Postby Jinzang » Sat Dec 08, 2012 3:16 am

As a general rule, people promoting "rationalism" are actually promoting naturalism. Which is fine, it's a perfectly defensible philosophical position. But you have to recognize that it is philosophy and not science. Too often the proponents of "rationalism" act as if any contrary position is unscientific. And that simply isn't so.

If you want to doubt the existence of Mount Meru or yakshas, feel free, these are empirical questions. But if you want to deny the existence of mind as anything other than matter, you need to be aware that this is philosophy, not science. And Buddhism is not unscientific for saying so.
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Re: Is Buddhism just as irrational as other beliefs?

Postby Jikan » Sat Dec 08, 2012 1:01 pm

viniketa wrote:
Jikan wrote:It may be helpful fiction, but it should not be confused with material history.


Dear Jikan - I am fascinated. Could you please explain what is "material history"?

Thank you.

:namaste:


Sure, I mean the history for which we have a material archive: texts, artifacts, bodies you can count, pain you can describe qualitatively and quantitatively and attribute to various determinations and causes. I mean this in distinction to idealist historiography, which posits the movements and transformations of things and bodies as epiphenomena to changes in mindstuff (think of vulgar versions of Hegel such as Tarnas' Passion of the Western Mind).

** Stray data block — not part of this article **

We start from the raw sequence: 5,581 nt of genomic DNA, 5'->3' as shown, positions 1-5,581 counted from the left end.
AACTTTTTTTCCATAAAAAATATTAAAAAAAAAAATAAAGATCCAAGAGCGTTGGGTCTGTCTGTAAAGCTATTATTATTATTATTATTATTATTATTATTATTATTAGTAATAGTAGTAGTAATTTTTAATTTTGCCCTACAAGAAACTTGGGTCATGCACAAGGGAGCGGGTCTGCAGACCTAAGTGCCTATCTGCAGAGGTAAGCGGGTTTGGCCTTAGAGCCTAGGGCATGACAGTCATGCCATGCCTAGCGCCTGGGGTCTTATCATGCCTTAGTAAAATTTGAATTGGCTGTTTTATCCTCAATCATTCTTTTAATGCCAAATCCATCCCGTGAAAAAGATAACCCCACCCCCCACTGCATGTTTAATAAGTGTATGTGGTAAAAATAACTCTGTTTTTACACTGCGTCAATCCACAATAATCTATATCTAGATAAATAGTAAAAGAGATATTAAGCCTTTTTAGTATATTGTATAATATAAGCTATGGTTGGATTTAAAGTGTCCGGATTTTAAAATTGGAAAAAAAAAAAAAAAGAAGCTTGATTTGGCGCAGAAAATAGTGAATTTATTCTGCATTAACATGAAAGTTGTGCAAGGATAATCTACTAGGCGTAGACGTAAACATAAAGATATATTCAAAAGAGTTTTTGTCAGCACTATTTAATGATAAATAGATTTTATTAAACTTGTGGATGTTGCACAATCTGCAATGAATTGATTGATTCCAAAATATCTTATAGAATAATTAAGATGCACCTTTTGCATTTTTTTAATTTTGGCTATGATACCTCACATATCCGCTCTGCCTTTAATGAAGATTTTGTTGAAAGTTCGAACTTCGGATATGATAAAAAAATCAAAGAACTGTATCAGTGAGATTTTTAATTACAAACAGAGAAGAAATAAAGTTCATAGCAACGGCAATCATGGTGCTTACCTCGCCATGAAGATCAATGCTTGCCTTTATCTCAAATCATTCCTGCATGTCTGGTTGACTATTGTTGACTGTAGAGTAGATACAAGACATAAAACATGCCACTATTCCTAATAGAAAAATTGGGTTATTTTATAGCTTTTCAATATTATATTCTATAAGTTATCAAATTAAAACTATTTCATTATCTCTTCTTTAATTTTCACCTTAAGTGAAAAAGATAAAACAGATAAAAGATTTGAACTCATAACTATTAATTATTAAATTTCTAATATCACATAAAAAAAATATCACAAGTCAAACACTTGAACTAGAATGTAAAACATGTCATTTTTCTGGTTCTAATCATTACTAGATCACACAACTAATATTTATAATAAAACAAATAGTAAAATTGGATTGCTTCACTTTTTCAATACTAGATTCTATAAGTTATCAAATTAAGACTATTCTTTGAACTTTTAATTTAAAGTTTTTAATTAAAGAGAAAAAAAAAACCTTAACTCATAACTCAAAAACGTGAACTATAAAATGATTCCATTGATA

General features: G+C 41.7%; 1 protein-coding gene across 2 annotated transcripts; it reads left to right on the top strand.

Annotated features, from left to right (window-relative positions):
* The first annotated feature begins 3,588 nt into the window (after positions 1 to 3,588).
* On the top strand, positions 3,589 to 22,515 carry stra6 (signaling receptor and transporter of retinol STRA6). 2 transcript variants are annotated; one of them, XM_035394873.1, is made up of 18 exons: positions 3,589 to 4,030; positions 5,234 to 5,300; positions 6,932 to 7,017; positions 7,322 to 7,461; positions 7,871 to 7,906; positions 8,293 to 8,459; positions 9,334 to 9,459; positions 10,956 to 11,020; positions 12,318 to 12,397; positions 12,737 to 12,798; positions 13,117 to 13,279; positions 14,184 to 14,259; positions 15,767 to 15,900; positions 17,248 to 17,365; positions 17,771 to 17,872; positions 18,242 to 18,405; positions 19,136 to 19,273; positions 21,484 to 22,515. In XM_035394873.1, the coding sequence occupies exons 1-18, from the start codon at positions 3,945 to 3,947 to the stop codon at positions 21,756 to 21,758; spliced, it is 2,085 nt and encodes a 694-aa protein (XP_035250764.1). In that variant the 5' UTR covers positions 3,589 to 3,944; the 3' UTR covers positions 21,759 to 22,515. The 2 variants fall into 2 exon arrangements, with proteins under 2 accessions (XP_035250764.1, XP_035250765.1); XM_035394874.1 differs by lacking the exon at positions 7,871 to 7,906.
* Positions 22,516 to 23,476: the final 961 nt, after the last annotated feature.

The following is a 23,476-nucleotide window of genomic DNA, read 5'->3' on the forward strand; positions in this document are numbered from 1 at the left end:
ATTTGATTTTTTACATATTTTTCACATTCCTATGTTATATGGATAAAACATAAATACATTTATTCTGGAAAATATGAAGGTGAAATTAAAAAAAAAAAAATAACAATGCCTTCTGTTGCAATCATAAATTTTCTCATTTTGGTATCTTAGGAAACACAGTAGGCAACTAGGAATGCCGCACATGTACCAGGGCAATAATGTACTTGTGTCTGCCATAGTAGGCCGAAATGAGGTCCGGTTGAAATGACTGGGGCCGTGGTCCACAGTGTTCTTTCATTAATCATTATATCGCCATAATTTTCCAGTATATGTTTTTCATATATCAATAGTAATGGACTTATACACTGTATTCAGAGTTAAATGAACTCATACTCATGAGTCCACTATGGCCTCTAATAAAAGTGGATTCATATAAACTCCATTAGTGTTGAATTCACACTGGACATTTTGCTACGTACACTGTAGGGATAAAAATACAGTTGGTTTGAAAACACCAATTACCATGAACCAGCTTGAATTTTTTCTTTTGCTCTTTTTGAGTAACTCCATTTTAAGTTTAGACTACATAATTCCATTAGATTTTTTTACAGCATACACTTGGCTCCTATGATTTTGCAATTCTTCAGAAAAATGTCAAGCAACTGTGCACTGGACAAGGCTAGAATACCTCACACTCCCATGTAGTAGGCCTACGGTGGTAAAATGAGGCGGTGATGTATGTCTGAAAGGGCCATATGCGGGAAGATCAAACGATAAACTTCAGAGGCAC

In the former, you get a description of samsara if the historian has done his or her job. In the latter, you get theology, with historical evidence selected to "prove" the doctrinal position.

Gross overgeneralization, but that's the gist of the distinction I'm making there.

:offtopic:
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Re: Is Buddhism just as irrational as other beliefs?

Postby lobster » Sat Dec 08, 2012 2:27 pm

Great answers guys.

Most of the people here are Buddhists and it might be irrational for them all to be considered superstition free. We have to go by results. For most of us Buddhism creates results. So does science. Superstition produces alleged results.

Sam Harris from the few lectures, videos and interviews I have seen is making progress and providing insight. Maybe he will never be as 'enlightened' as the superstitious but then maybe he will . . .

I have heard outrageous claims for Buddhist masters, Buddhist astrology and Buddhist hagiography. They would stretch the credulity of a child awaiting Father Christmas.

. . . must be about time to chant for an imaginary yidam to pay a visit . . . :popcorn:
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Re: Is Buddhism just as irrational as other beliefs?

Postby futerko » Sat Dec 08, 2012 2:54 pm

The basic, conventional model for beliefs is that they are based upon identity - the schema being: spirituality (informs) -> identity (informs) -> beliefs -> values -> behaviour.
This suggests that beliefs are somehow secondary and based upon notions of self, which in itself seems to suggest that reason plays a subsidiary role (hence the term "rationalisation"?).
In Buddhist terms these are seen as obscurations, so theoretically Buddhism is more open to the idea that beliefs should not be influenced by selfish interest, in practice however, the issue of identifying oneself with a certain spirituality would seem to prove a tough obstacle to overcome.
we cannot get rid of God because we still believe in grammar - Nietzsche